It is entirely unsurprising that Paul Ryan and his many supporters have been advertising the massive safety net cuts and wholesale abandonments of the poor that make the bulk of the spending “savings” in his budget proposal as the greatest thing since the Clinton-era welfare reform legislation. What is surprising is that some progressives seem to be going along with the characterization in order to grind some old axes about the 1996 act.

There was a big Sunday New York Times piece by Jason DeParle conflating the plight of “the poor” with those of the single unwed mothers affected by state-level reductions in cash assistance under the TANF program (the post-1996 name for the old Aid to Families With Dependent Children program, a.k.a. “welfare”). DeParle does indeed document some dreadful state practices (notably in Arizona), even as he acknowledges that despite the recession more single unwed mothers are able to work than before 1996, and have lower poverty rates. But by overstating the importance of TANF in the post-reform safety net scheme, and giving critics of the original law a new soapbox for claiming vindication, DeParle’s piece is not only misleading, but understates the potential damage Ryan’s proposal could inflict.

Indeed, the biggest problem with the “welfare reform has failed” narrative, and with treating the Ryan budget as a logical extension of welfare reform, is that it ignores one of the main purposes of the 1996 act was to make other elements of the safety net, some work-conditional and others simply much better targeted, more central, even as they were significantly strengthened. As Elaine Kamarck explained at Ten Miles Square back in September of 2011:

[T]he intent of welfare reform was to move as many Americans as possible off the welfare rolls, which, by supporting mothers only if they weren’t working and weren’t married, created lamentable behavioral incentives. The goal was to see them then move into either the work world or the arms of other government programs that offer more targeted forms of assistance. In both respects, the law has been a success. No doubt the safety net needs shoring up. But even in these tough economic times, it is providing much more of a cushion for the kinds of families that once relied on welfare than its critics seem to realize.

In today’s WaPo, Ezra Klein takes a different tack in suggesting that welfare reform’s record is an accurate yardstick for how the Ryan budget might work out: since Ryan (and for that matter, in his own proposal, Mitt Romney) wants to turn Medicaid, food stamps and other safety-net programs into state-run block grants, it’s important to look at how states have cut TANF to see how they might handle these other programs.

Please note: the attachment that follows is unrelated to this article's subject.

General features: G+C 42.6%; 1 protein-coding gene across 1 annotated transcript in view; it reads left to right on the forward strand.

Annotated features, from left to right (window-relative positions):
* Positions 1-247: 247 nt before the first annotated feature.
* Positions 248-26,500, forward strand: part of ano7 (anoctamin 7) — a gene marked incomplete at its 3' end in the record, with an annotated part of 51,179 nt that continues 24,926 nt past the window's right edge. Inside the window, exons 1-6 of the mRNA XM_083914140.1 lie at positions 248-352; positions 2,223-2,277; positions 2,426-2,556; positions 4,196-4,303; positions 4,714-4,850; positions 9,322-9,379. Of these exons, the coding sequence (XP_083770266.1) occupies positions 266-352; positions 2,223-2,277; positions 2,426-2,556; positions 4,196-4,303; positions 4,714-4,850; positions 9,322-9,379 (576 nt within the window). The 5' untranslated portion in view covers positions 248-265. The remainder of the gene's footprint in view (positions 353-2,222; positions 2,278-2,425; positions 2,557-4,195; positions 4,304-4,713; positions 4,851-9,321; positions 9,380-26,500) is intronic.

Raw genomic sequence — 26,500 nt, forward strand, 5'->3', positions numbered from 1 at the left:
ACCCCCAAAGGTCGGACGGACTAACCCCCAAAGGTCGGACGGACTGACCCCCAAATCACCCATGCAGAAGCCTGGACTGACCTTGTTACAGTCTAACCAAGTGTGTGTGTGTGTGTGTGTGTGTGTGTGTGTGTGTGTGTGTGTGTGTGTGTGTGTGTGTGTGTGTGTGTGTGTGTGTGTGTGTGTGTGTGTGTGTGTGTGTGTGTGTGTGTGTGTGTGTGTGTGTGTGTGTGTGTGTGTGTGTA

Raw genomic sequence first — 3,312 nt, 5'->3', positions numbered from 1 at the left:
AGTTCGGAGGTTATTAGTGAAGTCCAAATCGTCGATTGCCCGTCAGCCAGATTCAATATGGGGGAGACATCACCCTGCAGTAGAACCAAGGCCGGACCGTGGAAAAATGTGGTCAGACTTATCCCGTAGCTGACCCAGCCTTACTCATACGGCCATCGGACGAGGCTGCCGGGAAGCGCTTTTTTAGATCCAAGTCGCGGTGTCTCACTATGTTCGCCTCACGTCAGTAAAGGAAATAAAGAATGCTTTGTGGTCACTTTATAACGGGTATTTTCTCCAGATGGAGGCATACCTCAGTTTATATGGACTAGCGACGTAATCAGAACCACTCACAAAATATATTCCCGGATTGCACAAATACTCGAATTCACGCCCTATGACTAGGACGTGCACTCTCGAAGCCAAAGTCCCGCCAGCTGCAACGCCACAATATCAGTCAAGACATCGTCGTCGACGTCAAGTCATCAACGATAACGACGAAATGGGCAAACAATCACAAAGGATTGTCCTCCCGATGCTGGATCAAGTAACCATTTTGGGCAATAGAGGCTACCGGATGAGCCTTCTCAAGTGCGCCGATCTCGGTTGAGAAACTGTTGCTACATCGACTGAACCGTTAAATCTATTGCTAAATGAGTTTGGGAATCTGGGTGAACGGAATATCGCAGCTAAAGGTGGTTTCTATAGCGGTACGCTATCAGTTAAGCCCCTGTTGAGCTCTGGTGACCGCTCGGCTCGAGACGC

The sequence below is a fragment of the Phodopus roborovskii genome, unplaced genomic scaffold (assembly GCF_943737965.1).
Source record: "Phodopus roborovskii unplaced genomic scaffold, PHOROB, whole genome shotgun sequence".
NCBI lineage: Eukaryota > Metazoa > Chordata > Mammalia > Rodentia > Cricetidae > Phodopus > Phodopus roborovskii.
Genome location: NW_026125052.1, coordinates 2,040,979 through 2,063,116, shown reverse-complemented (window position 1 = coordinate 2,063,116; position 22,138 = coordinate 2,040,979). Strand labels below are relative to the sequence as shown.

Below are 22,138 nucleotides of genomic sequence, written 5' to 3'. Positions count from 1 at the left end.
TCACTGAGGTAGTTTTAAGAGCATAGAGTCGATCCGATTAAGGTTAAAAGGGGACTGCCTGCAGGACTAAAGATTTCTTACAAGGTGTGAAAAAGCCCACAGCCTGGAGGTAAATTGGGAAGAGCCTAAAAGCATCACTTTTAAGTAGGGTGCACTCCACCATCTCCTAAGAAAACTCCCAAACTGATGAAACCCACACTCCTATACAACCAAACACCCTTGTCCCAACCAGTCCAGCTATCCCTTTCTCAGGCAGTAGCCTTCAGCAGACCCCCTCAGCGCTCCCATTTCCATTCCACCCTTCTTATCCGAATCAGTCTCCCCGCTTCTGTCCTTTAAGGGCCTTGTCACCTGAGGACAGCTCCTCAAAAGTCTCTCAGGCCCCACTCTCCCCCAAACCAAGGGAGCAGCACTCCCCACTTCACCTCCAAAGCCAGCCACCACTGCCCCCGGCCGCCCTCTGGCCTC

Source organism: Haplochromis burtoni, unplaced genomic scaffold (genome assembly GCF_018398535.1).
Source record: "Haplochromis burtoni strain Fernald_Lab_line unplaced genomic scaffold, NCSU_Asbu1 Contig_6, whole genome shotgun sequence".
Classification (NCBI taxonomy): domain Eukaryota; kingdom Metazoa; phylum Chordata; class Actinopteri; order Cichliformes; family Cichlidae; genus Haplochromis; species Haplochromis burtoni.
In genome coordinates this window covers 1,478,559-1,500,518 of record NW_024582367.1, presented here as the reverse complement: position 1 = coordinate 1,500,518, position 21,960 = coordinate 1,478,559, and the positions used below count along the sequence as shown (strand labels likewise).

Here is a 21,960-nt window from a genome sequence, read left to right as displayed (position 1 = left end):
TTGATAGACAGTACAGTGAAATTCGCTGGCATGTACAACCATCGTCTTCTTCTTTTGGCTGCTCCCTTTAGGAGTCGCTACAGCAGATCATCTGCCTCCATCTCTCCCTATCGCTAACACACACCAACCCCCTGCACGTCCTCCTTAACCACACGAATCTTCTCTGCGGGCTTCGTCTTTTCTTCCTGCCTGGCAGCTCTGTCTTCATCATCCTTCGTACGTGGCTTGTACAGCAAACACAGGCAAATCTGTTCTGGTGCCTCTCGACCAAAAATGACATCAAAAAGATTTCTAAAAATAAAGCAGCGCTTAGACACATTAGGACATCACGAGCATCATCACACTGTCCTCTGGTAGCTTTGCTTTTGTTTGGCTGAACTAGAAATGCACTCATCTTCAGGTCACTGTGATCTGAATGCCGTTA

Ezra’s right about that, but like Paul Ryan, he’s mixing apples and oranges: TANF costs and caseloads were intended to go down in no small part because the other safety net programs, along with the extremely important earned income tax credit (EITC) were intended to pick up the slack. And that’s why the GOP proposals are so devastating: they knock the very props from beneath the effort to “make work pay” that was more important than state generosity in TANF rules or funding in making welfare reform work as well as it has. Beyond anything to do with welfare, of course, Medicaid is an extremely important source of health care coverage not only for the unemployed and the working poor, but for low-income elderly as well. Dumping this responsibility on the states is a very bad idea. Doing so with radically reduced federal funding is worse.

In any event, whether you agree with Elaine Kamarck and other defenders of the 1996 law, or with its past and present critics, it’s important to keep in mind why Ryan and company are linking their proposals to welfare reform. As Ezra notes, one motive is to disguise what are basically just deep benefit cuts as “reforms.” (Beyond the devastating treatment of Medicaid, food stamps, and other items on the spending side of the ledger, I’d bet the farm if I had one that the EITC wll be slashed if and when Ryan gets around to identifying his “tax reform” proposals). But worse yet, they understand that welfare reform was and remains very popular–perhaps not with progressive wonks or activists, but with the general public. So marketing their safety net proposals as “welfare reform, part two” is highly deceptive but smart.

Progressives would be well advised to put aside ex post facto wrangling over what happened in 1996 and make it abundantly clear that whether you think welfare reform was good, bad, or a mixed bag, what’s underway right now is very different and unambiguously a travesty.

Ed Kilgore

Ed Kilgore is a political columnist for New York and managing editor at the Democratic Strategist website. He was a contributing writer at the Washington Monthly from January 2012 until November 2015, and was the principal contributor to the Political Animal blog.